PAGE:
Legal View

High Court blow fails to keep Tasima at bay

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Government and Tasima are at loggerheads over control of the vehicle registration database system.
Government and Tasima are at loggerheads over control of the vehicle registration database system.

The extended legal dispute for government to take control of the country's vehicle registration database system will continue, as Tasima reportedly plans to challenge the latest legal order.

Yesterday, the High Court in Pretoria ordered Tasima to immediately hand over control of the Electronic National Traffic Information System (eNatis) and its services to the Road Traffic Management Corporation (RTMC). The company was also ordered to vacate the premises from which eNatis is operated.

In November, the Constitutional Court ruled Tasima should hand over eNatis and its services to the RTMC within 30 days. It also ruled that, unless an alternative transfer management plan is agreed to by the parties within 10 days of the order, the handover must to be conducted in terms of the migration plan.

Despite the ruling by the highest court in the land, Tasima and RTMC reportedly failed to agree on a migration plan. Tasima went on to launch an urgent application seeking direct access to the court to interpret its November judgement. The urgent application was dismissed with costs.

The ruling by the High Court yesterday marks the latest blow in the Tasima saga to keep control of the national vehicle database system.

However, Tasima has already filed court papers indicating its intention to appeal the ruling, according to Eyewitness News.

Holding tight

Tasima has been the custodian of the official register for all vehicles, driving licences, contraventions and accident data in SA for over a decade now.

The initial contract to develop and operate eNatis was awarded to Tasima in December 2001, which would expire in 2007. After a one-year extension, it was agreed that Tasima would continue operating on a monthly basis.

In May 2010, Tasima announced the transport department extended its public-private partnership by renewing its contract to manage, maintain and develop the system for another five years.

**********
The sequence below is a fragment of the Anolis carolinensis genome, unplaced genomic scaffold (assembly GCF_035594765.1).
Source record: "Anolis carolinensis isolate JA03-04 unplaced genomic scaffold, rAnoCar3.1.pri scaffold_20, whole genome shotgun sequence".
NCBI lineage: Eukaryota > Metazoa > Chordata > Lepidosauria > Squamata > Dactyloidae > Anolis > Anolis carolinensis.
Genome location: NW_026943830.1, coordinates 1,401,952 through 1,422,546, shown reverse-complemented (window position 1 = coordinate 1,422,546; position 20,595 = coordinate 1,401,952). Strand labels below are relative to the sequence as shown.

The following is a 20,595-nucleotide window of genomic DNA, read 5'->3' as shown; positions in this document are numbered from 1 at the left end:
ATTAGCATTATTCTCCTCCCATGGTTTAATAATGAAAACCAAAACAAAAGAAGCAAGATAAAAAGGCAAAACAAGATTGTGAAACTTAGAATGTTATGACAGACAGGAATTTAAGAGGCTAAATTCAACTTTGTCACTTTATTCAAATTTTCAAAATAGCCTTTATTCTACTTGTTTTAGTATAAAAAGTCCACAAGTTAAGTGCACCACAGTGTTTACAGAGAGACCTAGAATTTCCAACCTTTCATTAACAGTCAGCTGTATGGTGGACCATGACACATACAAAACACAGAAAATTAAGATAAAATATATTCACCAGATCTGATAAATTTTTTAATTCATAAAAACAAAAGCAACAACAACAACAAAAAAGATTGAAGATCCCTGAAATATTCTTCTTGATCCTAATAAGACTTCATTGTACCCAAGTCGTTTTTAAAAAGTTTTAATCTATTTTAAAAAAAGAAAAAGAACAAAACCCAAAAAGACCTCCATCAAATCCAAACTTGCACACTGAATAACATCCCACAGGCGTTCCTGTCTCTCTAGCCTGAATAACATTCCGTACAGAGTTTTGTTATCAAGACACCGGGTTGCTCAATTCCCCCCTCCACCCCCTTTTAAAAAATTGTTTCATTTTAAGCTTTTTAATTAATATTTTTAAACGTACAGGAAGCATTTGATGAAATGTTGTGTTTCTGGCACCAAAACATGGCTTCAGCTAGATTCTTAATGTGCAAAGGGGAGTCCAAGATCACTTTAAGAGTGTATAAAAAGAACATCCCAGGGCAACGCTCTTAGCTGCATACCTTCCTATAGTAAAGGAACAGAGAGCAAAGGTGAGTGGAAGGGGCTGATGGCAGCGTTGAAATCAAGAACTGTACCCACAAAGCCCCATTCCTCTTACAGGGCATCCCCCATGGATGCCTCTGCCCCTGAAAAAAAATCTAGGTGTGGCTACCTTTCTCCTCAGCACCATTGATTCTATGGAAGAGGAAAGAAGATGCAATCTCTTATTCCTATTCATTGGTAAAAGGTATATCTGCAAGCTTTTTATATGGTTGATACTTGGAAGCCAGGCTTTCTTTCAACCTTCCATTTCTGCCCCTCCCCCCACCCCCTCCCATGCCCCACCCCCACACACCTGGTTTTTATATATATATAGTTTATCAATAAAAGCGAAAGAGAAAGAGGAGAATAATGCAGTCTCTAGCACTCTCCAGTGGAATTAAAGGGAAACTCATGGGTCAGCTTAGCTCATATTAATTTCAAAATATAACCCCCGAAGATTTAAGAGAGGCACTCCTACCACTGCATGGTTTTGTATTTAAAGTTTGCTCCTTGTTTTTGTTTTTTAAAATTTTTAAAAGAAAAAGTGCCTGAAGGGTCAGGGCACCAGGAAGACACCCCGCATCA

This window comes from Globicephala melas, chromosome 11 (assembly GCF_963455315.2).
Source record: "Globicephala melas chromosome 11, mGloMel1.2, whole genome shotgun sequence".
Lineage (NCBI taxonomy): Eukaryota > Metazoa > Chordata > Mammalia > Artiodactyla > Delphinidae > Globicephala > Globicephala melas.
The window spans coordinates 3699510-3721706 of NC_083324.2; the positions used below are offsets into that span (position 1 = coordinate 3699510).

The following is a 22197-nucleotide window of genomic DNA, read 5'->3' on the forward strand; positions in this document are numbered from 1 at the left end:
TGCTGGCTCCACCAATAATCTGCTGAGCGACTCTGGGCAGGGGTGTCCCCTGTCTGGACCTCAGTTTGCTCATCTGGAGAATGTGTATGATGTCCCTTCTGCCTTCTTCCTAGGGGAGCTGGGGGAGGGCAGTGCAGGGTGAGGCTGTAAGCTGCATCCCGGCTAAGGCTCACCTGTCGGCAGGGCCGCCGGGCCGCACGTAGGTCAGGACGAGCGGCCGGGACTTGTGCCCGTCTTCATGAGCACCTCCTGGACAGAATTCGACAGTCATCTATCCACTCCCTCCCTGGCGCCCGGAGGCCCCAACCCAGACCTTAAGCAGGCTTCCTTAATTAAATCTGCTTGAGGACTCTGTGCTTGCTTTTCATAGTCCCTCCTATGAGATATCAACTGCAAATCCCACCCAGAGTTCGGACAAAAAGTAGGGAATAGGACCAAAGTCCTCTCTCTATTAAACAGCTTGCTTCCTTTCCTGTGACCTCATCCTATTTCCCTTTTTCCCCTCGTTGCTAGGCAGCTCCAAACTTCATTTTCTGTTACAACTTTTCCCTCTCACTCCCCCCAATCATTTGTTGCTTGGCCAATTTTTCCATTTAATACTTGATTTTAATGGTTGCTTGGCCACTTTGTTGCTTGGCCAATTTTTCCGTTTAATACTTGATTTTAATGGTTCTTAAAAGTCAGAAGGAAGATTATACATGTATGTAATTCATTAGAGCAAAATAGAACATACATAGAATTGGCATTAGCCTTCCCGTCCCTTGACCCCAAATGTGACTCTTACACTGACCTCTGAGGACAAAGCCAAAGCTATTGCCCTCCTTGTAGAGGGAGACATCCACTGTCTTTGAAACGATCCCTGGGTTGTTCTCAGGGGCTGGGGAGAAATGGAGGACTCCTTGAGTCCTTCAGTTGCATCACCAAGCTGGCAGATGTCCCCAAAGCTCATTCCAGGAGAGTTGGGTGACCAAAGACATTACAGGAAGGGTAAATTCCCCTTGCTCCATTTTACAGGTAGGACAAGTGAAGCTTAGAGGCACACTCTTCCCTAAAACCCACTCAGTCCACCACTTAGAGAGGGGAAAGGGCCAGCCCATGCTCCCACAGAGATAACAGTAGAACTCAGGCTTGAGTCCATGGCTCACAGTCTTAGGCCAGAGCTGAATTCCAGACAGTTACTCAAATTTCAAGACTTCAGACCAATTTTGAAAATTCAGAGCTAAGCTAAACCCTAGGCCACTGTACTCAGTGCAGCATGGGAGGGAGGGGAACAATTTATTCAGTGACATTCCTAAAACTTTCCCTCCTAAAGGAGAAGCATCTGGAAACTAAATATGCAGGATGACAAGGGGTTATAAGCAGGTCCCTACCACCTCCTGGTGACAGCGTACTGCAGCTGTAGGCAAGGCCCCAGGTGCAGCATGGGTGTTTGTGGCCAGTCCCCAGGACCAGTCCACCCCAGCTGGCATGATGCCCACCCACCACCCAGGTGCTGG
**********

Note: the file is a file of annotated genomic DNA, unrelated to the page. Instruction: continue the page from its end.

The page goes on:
However, up until now, there has been back-and-forth litigation over the extension of contracts, the transfer management plan, as well as failure to comply with payment obligations.

Last year, the Department of Transport dismissed fears that eNatis was in danger of collapsing as a result of the legal battle.

Parliament's portfolio committee on transport has encouraged the transfer of the system from Tasima to RTMC, noting government is often held to ransom by private companies, which have been contracted to provide a service to it.

Ready for action

Meanwhile, newly-appointed transport minister Joe Maswanganyi welcomed the High Court judgement and says he is convinced RTMC is capable of taking over the eNatis system.

According to the SABC, Maswanganyi indicated that among his top priorities is to ensure the eNatis system is in full swing and that RTMC is ready to handle the system on its own.

"The RTMC has since 3 May 2015 been ready to administer eNatis. Their state of readiness has unreasonably been delayed and denied by Tasima, employing tactics informed by their desire to syphon money from the state.

"We remain resilient, undeterred and resolute in our commitment to compel Tasima to comply with the Constitutional Court decision handed down that Tasima should hand over the eNatis system."

Tasima had not commented by the time of publication.

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